I just came out to do a little more packing for our move next week and had to check my email first...then read a blog here and there. So while I have my computer on (that will be cut off for a little while next week) I'm only gonna write for a few minutes as I don't want all of this packing stuff waiting on me Monday. In these parts of Levy County, a few words coming from a Smith is rare, but I'm going to attempt to write a short blog...ha. I get started and don't know when to cut it off. This reminds me of a story I've heard tell of about my Uncle Nolan, my Daddy's oldest brother.
A particular time when Nolan was a little boy, he was eating a biscuit his mother had made a pan of. Well if you're from the South, then you know what cane syrup is. Yum...I was raised on this and knew just where my Granny Smith kept the old long-neck bottle that housed this thick, rich stuff. It was actually an old liquor bottle that they would put this stuff in. (All pictures are taken from off the Internet and are not mine, but will hopefully give you an idea of what I'm talking about.)
I know my Granny or Granddaddy didn't drink the liquor, but they obviously knew someone that did being this is the only thing I had ever seen them put it in.
Outside where they processed this, my Granddaddy had the big kettle pot, skimmer, and everything else it took to cook it during the fall/winter season when the sugar cane got ripe.
Daddy's told me many a time of watching him make it, and how he even helped to stir or skim off the top once he got big enough to do so. If you cooked it too long, it got dark and that's where the strong molasses-taste came in, but doing it "just right" produced a light golden-brown, clear, thick liquid. I like and will only turn down Aunt Jemima or the Log Cabin Maple Syrup when there is no cane syrup around. Although there are a few places within a 25 radius of Williston that make it each year, its not as popular making it the old-fashioned way as it use to be. From time to time we have a customer or two that will make a batch of syrup and let us know incase we wanted to buy a jug from him. During Daddy's last year of sickness, we had a family friend from down the road, Emory, that brought us syrup several times that his friend of family member made from up in Georgia. Both Daddy and Emory are no longer with us, but there's still a little left in that last jug that he brought to us a month or so before Daddy died.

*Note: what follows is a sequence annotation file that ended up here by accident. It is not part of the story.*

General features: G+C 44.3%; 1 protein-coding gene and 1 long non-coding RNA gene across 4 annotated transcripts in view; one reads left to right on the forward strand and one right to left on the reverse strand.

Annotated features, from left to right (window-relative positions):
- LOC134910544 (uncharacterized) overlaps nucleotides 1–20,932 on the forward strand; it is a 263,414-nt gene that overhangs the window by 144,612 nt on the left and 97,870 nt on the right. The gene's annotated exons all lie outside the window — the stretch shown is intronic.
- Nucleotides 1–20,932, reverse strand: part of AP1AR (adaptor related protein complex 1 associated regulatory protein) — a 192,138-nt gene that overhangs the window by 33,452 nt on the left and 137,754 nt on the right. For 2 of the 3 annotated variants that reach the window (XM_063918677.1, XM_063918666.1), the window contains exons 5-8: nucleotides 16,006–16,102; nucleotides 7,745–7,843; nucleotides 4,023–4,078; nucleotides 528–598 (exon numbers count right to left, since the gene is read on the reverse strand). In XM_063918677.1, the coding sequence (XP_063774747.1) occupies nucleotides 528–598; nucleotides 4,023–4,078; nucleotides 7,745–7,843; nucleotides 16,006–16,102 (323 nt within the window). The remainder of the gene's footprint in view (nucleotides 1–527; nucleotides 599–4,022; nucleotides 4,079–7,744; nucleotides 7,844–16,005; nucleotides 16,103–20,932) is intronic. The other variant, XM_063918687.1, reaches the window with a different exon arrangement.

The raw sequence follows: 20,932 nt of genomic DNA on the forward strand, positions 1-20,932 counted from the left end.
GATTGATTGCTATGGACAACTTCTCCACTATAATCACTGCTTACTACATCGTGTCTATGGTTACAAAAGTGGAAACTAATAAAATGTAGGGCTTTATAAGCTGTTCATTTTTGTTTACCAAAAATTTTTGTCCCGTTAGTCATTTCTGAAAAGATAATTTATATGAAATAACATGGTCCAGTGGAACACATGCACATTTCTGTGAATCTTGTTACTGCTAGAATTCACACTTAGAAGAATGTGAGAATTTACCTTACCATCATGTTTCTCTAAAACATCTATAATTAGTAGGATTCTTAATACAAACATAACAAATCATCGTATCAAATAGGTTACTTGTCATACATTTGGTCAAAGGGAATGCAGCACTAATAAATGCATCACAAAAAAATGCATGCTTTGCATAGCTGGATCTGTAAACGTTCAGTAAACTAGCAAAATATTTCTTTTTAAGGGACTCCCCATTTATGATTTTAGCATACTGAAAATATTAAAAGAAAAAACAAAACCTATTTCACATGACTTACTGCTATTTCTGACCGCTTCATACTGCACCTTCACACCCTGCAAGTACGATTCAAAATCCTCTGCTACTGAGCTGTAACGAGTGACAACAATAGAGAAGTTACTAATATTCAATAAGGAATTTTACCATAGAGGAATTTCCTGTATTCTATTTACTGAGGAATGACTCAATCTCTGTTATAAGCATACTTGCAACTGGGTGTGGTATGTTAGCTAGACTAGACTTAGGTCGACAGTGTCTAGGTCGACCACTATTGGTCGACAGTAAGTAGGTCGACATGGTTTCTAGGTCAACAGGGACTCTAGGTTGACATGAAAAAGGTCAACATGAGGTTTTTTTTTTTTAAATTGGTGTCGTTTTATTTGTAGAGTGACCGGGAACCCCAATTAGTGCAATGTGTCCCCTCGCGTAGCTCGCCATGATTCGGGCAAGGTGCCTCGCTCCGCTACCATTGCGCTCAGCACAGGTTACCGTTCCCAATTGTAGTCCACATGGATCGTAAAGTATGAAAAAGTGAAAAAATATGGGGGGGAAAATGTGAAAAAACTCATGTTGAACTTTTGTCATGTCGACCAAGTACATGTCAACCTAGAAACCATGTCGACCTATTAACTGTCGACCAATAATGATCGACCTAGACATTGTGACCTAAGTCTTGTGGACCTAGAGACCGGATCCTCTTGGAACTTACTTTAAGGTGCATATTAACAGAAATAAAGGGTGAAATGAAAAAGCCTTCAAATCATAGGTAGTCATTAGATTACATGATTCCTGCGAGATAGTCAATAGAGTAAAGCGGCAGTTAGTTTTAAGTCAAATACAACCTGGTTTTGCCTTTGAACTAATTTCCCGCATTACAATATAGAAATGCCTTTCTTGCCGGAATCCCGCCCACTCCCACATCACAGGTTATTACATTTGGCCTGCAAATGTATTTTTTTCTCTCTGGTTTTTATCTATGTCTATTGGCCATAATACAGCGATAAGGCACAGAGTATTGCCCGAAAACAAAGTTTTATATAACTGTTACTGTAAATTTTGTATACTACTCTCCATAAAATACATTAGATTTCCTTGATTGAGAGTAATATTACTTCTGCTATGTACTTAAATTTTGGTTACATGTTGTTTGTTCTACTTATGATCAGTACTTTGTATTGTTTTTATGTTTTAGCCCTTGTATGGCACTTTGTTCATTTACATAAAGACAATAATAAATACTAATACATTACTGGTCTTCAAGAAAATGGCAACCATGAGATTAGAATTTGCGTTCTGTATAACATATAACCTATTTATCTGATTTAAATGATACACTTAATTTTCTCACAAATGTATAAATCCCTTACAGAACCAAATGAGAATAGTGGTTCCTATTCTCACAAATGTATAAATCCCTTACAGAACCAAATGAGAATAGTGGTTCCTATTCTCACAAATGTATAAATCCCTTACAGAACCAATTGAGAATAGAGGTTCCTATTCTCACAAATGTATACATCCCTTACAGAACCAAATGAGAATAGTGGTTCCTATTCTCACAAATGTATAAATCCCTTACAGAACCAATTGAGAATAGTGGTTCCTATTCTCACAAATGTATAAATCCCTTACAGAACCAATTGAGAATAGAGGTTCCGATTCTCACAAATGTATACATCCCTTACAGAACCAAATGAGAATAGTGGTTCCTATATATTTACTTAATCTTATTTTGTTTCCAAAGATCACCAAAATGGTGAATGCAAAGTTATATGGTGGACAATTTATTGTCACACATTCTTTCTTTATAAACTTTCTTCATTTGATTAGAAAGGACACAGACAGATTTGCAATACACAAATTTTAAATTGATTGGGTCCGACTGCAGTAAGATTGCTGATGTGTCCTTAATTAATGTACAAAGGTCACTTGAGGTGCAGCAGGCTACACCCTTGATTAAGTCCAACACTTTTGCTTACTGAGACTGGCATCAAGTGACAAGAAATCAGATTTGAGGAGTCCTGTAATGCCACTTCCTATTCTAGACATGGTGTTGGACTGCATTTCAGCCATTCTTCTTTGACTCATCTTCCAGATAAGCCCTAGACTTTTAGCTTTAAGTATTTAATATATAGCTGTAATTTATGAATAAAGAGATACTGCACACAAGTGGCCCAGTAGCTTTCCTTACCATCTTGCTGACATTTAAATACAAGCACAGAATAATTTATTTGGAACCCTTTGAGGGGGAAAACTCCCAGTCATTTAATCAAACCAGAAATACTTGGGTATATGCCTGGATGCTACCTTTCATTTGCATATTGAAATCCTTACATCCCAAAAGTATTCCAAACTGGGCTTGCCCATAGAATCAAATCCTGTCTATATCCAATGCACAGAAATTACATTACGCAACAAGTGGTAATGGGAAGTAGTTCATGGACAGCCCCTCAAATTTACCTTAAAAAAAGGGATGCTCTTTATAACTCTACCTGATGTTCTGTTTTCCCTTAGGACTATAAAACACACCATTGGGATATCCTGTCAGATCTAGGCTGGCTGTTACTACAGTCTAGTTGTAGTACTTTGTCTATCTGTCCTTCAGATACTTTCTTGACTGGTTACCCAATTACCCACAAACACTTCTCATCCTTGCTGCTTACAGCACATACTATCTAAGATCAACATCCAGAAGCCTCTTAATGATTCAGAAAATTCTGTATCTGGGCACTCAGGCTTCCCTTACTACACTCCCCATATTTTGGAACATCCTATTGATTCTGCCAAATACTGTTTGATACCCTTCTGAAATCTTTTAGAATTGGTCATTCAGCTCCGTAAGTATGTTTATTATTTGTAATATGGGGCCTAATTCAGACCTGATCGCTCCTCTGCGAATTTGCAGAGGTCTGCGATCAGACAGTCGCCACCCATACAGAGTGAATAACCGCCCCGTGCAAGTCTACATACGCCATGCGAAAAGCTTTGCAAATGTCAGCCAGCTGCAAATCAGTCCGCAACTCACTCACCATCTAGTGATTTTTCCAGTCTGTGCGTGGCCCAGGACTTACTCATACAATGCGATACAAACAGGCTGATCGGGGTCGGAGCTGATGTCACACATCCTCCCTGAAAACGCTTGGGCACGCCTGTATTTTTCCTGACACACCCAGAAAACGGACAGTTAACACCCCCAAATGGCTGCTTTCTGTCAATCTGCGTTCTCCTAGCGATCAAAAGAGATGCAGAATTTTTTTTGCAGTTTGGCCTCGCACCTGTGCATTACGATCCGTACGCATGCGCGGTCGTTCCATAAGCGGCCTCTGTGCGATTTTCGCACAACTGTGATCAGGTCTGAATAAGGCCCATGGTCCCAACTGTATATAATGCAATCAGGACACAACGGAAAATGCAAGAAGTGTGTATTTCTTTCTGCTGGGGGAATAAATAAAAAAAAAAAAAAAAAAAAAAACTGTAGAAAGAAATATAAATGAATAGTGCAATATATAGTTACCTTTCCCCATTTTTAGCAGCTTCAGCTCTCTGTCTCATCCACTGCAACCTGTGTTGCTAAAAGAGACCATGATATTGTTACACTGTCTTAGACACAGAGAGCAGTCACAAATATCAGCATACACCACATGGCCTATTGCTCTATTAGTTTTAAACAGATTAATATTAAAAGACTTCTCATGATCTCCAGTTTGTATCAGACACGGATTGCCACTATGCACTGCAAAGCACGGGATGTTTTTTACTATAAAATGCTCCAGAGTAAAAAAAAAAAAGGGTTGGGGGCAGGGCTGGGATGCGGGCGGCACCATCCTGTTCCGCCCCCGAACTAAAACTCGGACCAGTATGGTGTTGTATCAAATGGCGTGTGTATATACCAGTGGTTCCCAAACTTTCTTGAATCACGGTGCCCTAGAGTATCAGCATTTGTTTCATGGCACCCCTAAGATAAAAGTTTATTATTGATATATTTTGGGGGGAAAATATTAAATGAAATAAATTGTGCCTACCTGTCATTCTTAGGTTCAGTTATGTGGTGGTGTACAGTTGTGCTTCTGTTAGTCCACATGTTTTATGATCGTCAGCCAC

This particular day (as I had started to say) Little Nolan grabbed the bottle of syrup and commenced to pouring it on top of his biscuit. If you aren't careful, the syrup (and about any other thick liquid you try to pour) started coming out the bottle in such a thick gush that very soon it was filling his plate and he didn't know how to tip the bottle up to make it pour into a thin stream, so he yelled, "Come cut it off! Come cut it off!" Granny or Granddaddy went over and rescued the little tike from wasting the whole bottle on one biscuit. Little kids like to do some things by themselves many times and have to learn things the hard way.
Uncle Nolan had to have help cutting it off (the syrup) as I need the same thing in trying to write a short blog. I need to learn to know how to "Cut it off!" So, I must get back to work with my packing as I don't want the following told of me...
Those who work hard make a profit, but those who only talk will be poor. ~ Proverbs 14:23
10 months ago